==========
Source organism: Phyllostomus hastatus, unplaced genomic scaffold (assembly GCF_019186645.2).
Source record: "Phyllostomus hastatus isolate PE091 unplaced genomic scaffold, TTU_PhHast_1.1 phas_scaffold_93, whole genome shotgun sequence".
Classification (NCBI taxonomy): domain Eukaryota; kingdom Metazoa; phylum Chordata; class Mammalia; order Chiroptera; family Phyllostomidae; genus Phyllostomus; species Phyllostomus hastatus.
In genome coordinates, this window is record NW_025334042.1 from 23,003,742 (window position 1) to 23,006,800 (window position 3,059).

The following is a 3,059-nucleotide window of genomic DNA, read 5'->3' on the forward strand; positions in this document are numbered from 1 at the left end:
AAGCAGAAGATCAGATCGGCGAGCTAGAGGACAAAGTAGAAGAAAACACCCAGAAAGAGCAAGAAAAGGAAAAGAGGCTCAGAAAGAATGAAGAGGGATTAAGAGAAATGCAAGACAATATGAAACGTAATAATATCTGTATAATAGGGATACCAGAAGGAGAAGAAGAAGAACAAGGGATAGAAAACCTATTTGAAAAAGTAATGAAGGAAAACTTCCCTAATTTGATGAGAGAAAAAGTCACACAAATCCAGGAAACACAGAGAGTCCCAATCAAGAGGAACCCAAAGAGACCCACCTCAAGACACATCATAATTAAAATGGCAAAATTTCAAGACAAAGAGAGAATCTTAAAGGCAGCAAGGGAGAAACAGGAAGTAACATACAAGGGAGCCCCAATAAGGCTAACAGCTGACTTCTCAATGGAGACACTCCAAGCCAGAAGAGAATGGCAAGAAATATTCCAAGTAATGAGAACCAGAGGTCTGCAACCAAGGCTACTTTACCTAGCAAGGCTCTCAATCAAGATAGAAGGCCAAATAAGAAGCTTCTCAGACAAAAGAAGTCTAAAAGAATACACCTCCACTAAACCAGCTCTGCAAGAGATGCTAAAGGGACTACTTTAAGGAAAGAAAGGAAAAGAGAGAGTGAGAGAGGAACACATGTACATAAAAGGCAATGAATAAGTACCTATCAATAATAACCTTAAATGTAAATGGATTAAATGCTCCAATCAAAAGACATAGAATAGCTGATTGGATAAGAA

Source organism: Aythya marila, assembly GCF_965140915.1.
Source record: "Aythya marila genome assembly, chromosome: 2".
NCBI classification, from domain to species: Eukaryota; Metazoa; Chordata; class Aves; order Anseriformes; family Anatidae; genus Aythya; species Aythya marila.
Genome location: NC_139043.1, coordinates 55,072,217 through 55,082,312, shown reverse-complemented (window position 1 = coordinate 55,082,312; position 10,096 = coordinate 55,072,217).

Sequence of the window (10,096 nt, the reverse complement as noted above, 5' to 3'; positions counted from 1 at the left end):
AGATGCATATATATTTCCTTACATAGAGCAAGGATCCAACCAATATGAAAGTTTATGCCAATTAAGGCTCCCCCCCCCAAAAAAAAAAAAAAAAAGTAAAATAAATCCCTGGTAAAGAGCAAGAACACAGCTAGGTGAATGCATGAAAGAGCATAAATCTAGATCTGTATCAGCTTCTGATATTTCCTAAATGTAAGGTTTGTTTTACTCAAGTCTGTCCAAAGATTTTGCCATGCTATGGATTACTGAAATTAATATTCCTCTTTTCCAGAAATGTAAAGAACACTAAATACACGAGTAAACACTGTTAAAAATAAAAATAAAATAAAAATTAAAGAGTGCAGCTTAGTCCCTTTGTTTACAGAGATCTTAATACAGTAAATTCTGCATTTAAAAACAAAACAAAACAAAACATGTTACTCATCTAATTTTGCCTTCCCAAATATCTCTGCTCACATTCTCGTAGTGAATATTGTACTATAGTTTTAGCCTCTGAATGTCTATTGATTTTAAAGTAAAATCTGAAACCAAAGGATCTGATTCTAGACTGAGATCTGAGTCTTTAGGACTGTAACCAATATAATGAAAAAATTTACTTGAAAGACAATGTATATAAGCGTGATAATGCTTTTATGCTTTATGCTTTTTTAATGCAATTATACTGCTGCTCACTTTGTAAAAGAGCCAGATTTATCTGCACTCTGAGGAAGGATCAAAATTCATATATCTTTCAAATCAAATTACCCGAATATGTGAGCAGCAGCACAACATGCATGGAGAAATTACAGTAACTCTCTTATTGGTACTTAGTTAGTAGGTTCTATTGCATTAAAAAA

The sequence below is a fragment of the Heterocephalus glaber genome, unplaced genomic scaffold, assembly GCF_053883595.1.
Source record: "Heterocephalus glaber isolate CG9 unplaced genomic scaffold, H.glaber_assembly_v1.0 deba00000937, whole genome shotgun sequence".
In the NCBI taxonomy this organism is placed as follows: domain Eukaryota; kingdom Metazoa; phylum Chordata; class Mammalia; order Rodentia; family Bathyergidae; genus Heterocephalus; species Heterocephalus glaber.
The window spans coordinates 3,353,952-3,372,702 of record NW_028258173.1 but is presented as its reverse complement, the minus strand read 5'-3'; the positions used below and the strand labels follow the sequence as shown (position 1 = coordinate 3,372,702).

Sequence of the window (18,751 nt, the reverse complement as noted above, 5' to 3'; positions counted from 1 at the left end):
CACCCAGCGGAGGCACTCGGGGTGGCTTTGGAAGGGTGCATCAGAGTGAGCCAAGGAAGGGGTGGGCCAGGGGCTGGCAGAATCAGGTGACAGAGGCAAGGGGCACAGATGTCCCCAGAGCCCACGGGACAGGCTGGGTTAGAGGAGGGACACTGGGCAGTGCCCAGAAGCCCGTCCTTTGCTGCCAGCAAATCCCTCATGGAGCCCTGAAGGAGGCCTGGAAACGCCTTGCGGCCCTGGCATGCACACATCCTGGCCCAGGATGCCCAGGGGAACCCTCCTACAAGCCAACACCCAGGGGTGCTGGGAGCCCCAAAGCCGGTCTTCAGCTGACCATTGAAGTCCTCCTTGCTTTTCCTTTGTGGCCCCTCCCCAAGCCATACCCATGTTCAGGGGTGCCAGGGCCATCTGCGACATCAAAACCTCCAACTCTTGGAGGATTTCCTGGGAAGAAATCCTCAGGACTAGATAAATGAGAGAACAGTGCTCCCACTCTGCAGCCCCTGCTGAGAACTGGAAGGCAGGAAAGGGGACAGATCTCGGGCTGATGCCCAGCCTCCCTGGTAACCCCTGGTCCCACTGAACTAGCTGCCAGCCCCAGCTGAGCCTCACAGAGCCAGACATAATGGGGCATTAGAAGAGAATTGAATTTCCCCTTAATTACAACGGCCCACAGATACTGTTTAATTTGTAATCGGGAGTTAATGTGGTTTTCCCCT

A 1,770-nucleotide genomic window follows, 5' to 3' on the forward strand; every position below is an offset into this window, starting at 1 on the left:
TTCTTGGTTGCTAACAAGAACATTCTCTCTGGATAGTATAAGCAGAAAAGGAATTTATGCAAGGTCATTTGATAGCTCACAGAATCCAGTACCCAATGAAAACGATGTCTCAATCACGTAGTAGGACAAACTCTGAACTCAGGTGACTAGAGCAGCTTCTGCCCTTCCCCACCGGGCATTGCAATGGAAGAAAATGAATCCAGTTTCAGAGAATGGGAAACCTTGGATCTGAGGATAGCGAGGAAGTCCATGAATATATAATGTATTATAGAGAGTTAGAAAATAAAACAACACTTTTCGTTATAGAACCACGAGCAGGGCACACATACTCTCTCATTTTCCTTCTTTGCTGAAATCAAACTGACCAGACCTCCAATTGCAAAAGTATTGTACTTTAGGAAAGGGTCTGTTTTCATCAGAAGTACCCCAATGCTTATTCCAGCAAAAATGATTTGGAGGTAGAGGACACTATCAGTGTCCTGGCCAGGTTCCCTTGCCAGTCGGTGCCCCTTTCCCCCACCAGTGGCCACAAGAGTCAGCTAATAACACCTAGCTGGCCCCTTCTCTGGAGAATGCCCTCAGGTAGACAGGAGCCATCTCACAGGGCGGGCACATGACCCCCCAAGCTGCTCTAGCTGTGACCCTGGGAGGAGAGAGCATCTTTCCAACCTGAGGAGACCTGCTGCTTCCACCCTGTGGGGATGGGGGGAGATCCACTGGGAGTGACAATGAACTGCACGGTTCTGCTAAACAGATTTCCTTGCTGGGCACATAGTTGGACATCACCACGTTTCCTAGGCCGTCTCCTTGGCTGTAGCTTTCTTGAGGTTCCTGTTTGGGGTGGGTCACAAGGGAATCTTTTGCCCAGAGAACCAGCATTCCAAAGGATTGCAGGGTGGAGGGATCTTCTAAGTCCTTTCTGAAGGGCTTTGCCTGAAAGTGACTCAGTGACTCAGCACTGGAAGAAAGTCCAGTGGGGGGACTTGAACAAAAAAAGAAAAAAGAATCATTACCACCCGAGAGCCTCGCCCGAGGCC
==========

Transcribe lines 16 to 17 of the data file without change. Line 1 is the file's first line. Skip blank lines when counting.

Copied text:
The window spans coordinates 3,353,952-3,372,702 of record NW_028258173.1 but is presented as its reverse complement, the minus strand read 5'-3'; the positions used below and the strand labels follow the sequence as shown (position 1 = coordinate 3,372,702).

Sequence of the window (18,751 nt, the reverse complement as noted above, 5' to 3'; positions counted from 1 at the left end):